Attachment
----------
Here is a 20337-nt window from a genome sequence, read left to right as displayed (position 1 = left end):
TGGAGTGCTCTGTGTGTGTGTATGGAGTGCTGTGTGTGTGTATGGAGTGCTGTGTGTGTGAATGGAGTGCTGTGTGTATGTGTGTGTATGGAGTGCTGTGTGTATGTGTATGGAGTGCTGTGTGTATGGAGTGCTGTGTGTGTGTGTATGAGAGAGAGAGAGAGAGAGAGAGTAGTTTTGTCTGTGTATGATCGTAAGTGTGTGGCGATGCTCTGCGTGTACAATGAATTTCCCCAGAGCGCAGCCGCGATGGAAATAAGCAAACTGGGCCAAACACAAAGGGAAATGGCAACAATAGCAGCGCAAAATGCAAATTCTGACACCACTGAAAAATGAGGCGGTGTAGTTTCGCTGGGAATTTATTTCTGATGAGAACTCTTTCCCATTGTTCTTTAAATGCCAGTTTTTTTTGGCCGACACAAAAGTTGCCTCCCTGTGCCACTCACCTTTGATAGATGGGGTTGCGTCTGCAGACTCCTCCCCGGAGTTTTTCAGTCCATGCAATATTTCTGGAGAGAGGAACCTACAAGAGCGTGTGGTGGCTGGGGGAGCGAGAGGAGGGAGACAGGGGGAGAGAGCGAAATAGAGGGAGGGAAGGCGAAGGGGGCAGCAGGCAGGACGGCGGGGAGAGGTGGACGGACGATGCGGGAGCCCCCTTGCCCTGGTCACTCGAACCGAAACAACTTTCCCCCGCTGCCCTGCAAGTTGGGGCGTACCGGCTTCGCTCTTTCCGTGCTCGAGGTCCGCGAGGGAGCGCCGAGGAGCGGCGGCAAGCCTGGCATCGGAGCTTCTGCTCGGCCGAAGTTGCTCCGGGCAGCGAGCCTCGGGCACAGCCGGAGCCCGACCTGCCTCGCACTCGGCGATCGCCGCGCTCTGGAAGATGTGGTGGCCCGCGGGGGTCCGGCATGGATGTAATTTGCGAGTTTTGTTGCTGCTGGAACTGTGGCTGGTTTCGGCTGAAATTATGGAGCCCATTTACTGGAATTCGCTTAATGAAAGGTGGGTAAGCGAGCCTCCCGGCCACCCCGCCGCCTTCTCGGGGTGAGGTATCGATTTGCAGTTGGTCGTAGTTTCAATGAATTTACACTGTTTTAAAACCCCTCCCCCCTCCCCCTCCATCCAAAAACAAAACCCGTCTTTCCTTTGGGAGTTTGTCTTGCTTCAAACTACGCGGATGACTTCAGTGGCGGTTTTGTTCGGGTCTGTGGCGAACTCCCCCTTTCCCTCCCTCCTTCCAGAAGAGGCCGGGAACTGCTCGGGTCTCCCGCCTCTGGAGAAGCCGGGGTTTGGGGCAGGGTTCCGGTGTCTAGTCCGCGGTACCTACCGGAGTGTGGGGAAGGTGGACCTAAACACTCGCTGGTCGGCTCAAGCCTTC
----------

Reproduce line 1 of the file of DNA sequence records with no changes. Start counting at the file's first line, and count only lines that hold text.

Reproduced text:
Here is a 20337-nt window from a genome sequence, read left to right as displayed (position 1 = left end):